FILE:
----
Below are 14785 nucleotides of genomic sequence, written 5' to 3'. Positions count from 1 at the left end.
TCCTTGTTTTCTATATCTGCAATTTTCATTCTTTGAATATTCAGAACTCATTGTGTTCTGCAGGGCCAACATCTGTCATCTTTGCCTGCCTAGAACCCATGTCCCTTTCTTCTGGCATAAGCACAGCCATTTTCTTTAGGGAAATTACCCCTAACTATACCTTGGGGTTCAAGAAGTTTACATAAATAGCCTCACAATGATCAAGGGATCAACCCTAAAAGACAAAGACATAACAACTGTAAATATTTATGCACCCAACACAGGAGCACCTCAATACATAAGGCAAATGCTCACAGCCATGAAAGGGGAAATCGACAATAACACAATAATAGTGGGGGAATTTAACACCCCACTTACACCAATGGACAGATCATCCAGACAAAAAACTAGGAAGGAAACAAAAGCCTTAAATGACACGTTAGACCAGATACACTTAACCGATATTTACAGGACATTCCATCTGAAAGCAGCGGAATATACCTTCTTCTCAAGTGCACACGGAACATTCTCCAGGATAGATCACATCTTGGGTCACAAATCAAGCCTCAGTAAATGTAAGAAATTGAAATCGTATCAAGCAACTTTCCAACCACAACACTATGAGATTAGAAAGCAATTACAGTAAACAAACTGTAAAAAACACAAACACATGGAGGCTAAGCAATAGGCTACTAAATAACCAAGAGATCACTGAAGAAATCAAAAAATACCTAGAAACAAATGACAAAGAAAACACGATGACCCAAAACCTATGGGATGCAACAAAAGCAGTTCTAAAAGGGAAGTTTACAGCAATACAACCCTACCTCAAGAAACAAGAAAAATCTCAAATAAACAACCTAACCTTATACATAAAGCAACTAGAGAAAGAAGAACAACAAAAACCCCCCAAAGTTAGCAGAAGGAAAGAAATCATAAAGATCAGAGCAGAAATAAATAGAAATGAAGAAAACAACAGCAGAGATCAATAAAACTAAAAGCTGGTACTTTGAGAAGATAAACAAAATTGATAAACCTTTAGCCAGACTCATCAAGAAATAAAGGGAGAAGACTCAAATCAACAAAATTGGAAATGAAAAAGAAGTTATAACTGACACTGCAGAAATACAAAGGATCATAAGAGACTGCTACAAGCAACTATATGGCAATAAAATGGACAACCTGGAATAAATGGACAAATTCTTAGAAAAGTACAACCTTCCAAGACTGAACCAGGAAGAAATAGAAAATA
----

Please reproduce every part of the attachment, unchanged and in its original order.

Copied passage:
Below are 14785 nucleotides of genomic sequence, written 5' to 3'. Positions count from 1 at the left end.
TCCTTGTTTTCTATATCTGCAATTTTCATTCTTTGAATATTCAGAACTCATTGTGTTCTGCAGGGCCAACATCTGTCATCTTTGCCTGCCTAGAACCCATGTCCCTTTCTTCTGGCATAAGCACAGCCATTTTCTTTAGGGAAATTACCCCTAACTATACCTTGGGGTTCAAGAAGTTTACATAAATAGCCTCACAATGATCAAGGGATCAACCCTAAAAGACAAAGACATAACAACTGTAAATATTTATGCACCCAACACAGGAGCACCTCAATACATAAGGCAAATGCTCACAGCCATGAAAGGGGAAATCGACAATAACACAATAATAGTGGGGGAATTTAACACCCCACTTACACCAATGGACAGATCATCCAGACAAAAAACTAGGAAGGAAACAAAAGCCTTAAATGACACGTTAGACCAGATACACTTAACCGATATTTACAGGACATTCCATCTGAAAGCAGCGGAATATACCTTCTTCTCAAGTGCACACGGAACATTCTCCAGGATAGATCACATCTTGGGTCACAAATCAAGCCTCAGTAAATGTAAGAAATTGAAATCGTATCAAGCAACTTTCCAACCACAACACTATGAGATTAGAAAGCAATTACAGTAAACAAACTGTAAAAAACACAAACACATGGAGGCTAAGCAATAGGCTACTAAATAACCAAGAGATCACTGAAGAAATCAAAAAATACCTAGAAACAAATGACAAAGAAAACACGATGACCCAAAACCTATGGGATGCAACAAAAGCAGTTCTAAAAGGGAAGTTTACAGCAATACAACCCTACCTCAAGAAACAAGAAAAATCTCAAATAAACAACCTAACCTTATACATAAAGCAACTAGAGAAAGAAGAACAACAAAAACCCCCCAAAGTTAGCAGAAGGAAAGAAATCATAAAGATCAGAGCAGAAATAAATAGAAATGAAGAAAACAACAGCAGAGATCAATAAAACTAAAAGCTGGTACTTTGAGAAGATAAACAAAATTGATAAACCTTTAGCCAGACTCATCAAGAAATAAAGGGAGAAGACTCAAATCAACAAAATTGGAAATGAAAAAGAAGTTATAACTGACACTGCAGAAATACAAAGGATCATAAGAGACTGCTACAAGCAACTATATGGCAATAAAATGGACAACCTGGAATAAATGGACAAATTCTTAGAAAAGTACAACCTTCCAAGACTGAACCAGGAAGAAATAGAAAATA